Which brings me to the movie side of it all. Most people say that movies are worse than ever. This is somewhat true. And I say somewhat because there are great movies still being made: Michael Clayton, The Departed, Slumdog Millionaire, the Harry Potter movies. But the big difference is that studios have learned that movies don’t have to be good to make money. As a matter of fact, it can be a detriment. So, they put the big budgets behind pop-corn movies and crap that is faster and furious-er.

Again, there’s a lot of great pop-corn movies: Spider-Man I & II, The Dark Knight, the Harry Potter movies for instance. But there is a glutton of crap movies: The Hulk, the new Star Wars movies, anything with Shia LaBeouf, Daredevil, any of the “insert-genre-here Movie” movies (Scary Movie, Date Movie, Super-Hero movie, etc.) of course: Transformers I & II (I know the second has not come out yet, but if that is a good movie, I will eat a plate of dog crap in Macy’s window).

But even the good pop-corn movies are not exactly the most artistic endeavors. They loose a lot of purity, especially when they are focus-grouped to death. These movies are not made for the love of making movies, they are for the love of a paycheck.

And that is what is wrong with professional sports. It is not being played for the love of the game. Don’t get me wrong, the people who are talented enough to make it to the majors love the game. That’s just not their motive for playing any more. I’m sure Toby McGuire didn’t sign up for Spider-Man 4 because of his love of films. No, he did it for the big, fat paycheck.

Now, take a movie like 2005’s Good Night, and Good Luck. When George Clooney made that film, he did not expect to rake in $100,000,000 at the box office. Which is a good thing, because he would have gone postal over its $31,000,000 gross. Instead, Clooney had something to say. And through is knowledge of film, he said it better than anyone could have. He crafted an excellent, classic movie that said something because that’s what he set out to do. Not to make a boatload of money.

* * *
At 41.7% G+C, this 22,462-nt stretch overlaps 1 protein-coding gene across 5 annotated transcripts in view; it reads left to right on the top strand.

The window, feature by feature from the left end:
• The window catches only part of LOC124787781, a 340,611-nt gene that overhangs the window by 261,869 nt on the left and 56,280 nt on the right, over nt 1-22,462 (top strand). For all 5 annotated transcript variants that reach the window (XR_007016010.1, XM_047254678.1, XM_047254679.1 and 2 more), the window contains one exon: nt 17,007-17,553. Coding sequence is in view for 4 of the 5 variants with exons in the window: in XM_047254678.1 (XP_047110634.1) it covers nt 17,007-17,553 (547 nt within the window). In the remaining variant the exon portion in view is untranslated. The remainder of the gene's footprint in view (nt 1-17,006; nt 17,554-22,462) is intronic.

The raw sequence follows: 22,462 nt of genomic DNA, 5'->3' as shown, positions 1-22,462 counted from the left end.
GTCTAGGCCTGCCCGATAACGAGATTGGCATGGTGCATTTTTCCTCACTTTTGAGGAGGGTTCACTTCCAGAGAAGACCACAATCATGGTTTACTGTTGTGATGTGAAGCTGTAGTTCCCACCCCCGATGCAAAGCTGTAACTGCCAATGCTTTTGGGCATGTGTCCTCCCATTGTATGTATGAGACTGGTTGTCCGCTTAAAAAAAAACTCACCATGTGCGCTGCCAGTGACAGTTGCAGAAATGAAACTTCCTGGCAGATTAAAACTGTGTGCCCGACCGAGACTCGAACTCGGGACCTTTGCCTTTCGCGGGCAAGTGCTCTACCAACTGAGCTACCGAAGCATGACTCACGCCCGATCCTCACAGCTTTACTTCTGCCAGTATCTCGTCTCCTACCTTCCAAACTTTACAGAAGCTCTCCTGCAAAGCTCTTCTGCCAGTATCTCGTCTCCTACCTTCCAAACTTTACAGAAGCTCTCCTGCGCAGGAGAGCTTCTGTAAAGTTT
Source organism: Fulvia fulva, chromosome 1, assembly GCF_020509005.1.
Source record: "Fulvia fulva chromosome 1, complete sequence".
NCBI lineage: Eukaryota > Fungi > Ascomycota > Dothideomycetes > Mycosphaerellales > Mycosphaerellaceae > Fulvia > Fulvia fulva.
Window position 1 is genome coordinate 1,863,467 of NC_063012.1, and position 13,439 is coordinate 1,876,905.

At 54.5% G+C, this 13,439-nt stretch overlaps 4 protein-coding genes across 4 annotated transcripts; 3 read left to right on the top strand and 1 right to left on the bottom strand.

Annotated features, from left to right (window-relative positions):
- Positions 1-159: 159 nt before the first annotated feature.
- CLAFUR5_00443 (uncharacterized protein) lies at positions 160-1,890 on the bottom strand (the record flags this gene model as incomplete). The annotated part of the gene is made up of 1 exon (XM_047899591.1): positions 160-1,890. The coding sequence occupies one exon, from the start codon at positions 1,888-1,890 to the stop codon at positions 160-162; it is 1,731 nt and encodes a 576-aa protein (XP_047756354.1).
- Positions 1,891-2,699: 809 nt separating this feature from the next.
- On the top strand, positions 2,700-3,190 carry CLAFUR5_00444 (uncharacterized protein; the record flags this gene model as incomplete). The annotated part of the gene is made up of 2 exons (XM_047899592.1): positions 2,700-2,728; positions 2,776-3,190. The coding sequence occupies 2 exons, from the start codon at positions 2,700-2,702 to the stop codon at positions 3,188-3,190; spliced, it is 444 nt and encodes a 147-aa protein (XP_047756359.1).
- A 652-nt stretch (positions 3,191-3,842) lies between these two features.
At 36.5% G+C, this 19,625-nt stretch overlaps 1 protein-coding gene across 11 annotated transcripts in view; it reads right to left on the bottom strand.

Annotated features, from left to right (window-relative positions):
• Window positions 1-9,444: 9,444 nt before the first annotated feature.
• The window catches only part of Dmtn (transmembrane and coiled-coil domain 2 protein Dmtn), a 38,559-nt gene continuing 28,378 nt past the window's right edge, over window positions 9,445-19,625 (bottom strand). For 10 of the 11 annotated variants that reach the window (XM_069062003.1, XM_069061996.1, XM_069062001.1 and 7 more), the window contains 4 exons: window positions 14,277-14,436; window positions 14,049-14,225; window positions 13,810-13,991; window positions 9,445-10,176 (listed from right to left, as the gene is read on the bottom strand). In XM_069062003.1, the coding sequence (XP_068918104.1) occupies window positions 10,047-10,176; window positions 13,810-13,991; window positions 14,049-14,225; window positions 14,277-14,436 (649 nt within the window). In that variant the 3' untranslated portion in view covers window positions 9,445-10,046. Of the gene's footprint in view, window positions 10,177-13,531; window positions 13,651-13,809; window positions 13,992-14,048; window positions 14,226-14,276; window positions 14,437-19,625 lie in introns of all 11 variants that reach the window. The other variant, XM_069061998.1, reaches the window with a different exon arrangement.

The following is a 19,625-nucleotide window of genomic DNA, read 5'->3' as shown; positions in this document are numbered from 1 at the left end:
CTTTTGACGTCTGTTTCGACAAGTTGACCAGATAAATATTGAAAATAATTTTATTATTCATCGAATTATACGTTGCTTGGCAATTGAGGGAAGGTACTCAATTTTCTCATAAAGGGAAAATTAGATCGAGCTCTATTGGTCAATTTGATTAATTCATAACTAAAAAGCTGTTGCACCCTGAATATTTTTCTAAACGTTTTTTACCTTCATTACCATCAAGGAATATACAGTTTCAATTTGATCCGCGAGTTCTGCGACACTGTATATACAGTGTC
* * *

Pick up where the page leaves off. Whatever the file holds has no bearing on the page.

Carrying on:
The same year, Star Wars Episode 3 came out and made $380,000,000 domestically. Now, which movie was better?

Take Slumdog Millionaire. This movie was made thinking that no one would even buy it. Talk about not being in it for the paycheck. But this gave Danny Boyle incredible freedom to make a great movie without having to worry how it would play in Peoria. Boyle made that movie for the pure love of it. He did it for the doing of it. Like playing baseball in the park and diving into second. The only motivation to dive is the almost-artistic experience of doing through competition.

When films are made for the money-making aspect, the joy and soul starts to get sucked out. Look at what happened to Disney movies. Disney reached a point where you could simply imagine people sitting in a board room saying that singing gargoyles would make a marketable addition to both the movie and the accompanying Happy Meal.

So, what is wrong with Sports today is very much the same thing as what is wrong with movies today. Both are endeavors about experience and accomplishment. This is truly the essence of artistic endeavor as much as it is athletic endeavor. But when they become mired in the attempts to capitalize on them, their point shifts from artistic or athletic endeavor to a money-making endeavor. And while people have the right to make money off of art and sport, it lessens the experience if just a little bit.


  1. Ummmmmm....where to start.

    Sean, this is much clearer than your argument over instant messenger. To be expected. You raise a few good points. Comments:

    1. The Mets parent company, or at least the controlling partners, are brothers. So it's more individuals than it is a "company."